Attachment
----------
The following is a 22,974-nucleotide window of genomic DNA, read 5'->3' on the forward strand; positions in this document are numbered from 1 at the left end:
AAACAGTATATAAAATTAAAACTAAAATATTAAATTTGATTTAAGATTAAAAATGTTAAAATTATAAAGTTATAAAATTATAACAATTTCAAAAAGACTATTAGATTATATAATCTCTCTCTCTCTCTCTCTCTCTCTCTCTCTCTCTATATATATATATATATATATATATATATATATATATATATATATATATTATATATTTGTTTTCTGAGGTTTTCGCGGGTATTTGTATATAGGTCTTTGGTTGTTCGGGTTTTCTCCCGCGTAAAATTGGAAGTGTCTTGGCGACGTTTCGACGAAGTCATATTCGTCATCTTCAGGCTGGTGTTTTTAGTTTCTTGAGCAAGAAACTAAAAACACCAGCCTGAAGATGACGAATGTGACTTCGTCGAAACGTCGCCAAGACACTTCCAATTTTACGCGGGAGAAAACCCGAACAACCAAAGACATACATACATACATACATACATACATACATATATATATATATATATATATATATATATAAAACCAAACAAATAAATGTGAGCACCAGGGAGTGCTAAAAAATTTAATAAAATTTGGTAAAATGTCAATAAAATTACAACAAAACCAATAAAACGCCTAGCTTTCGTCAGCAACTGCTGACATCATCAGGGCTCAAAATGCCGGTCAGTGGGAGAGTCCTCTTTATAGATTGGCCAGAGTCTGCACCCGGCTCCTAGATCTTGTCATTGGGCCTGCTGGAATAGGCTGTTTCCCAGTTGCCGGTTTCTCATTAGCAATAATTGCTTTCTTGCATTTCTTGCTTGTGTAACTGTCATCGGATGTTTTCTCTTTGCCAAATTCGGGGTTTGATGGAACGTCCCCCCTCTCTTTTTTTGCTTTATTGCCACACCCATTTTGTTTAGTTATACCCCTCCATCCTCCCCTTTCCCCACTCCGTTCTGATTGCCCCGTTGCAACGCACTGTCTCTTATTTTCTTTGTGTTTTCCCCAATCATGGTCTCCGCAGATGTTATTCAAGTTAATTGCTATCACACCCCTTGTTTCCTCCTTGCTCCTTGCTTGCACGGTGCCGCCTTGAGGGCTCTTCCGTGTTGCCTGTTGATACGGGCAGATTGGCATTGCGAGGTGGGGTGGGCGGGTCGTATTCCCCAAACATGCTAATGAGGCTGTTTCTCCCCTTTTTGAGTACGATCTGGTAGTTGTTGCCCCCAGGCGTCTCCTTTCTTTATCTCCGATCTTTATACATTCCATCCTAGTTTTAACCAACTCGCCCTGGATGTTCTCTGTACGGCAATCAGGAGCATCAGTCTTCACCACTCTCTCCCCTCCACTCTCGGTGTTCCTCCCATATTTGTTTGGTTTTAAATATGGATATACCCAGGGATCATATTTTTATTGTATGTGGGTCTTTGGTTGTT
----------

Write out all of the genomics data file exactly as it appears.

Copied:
The following is a 22,974-nucleotide window of genomic DNA, read 5'->3' on the forward strand; positions in this document are numbered from 1 at the left end:
AAACAGTATATAAAATTAAAACTAAAATATTAAATTTGATTTAAGATTAAAAATGTTAAAATTATAAAGTTATAAAATTATAACAATTTCAAAAAGACTATTAGATTATATAATCTCTCTCTCTCTCTCTCTCTCTCTCTCTCTCTCTATATATATATATATATATATATATATATATATATATATATATATATATTATATATTTGTTTTCTGAGGTTTTCGCGGGTATTTGTATATAGGTCTTTGGTTGTTCGGGTTTTCTCCCGCGTAAAATTGGAAGTGTCTTGGCGACGTTTCGACGAAGTCATATTCGTCATCTTCAGGCTGGTGTTTTTAGTTTCTTGAGCAAGAAACTAAAAACACCAGCCTGAAGATGACGAATGTGACTTCGTCGAAACGTCGCCAAGACACTTCCAATTTTACGCGGGAGAAAACCCGAACAACCAAAGACATACATACATACATACATACATACATACATATATATATATATATATATATATATATATAAAACCAAACAAATAAATGTGAGCACCAGGGAGTGCTAAAAAATTTAATAAAATTTGGTAAAATGTCAATAAAATTACAACAAAACCAATAAAACGCCTAGCTTTCGTCAGCAACTGCTGACATCATCAGGGCTCAAAATGCCGGTCAGTGGGAGAGTCCTCTTTATAGATTGGCCAGAGTCTGCACCCGGCTCCTAGATCTTGTCATTGGGCCTGCTGGAATAGGCTGTTTCCCAGTTGCCGGTTTCTCATTAGCAATAATTGCTTTCTTGCATTTCTTGCTTGTGTAACTGTCATCGGATGTTTTCTCTTTGCCAAATTCGGGGTTTGATGGAACGTCCCCCCTCTCTTTTTTTGCTTTATTGCCACACCCATTTTGTTTAGTTATACCCCTCCATCCTCCCCTTTCCCCACTCCGTTCTGATTGCCCCGTTGCAACGCACTGTCTCTTATTTTCTTTGTGTTTTCCCCAATCATGGTCTCCGCAGATGTTATTCAAGTTAATTGCTATCACACCCCTTGTTTCCTCCTTGCTCCTTGCTTGCACGGTGCCGCCTTGAGGGCTCTTCCGTGTTGCCTGTTGATACGGGCAGATTGGCATTGCGAGGTGGGGTGGGCGGGTCGTATTCCCCAAACATGCTAATGAGGCTGTTTCTCCCCTTTTTGAGTACGATCTGGTAGTTGTTGCCCCCAGGCGTCTCCTTTCTTTATCTCCGATCTTTATACATTCCATCCTAGTTTTAACCAACTCGCCCTGGATGTTCTCTGTACGGCAATCAGGAGCATCAGTCTTCACCACTCTCTCCCCTCCACTCTCGGTGTTCCTCCCATATTTGTTTGGTTTTAAATATGGATATACCCAGGGATCATATTTTTATTGTATGTGGGTCTTTGGTTGTT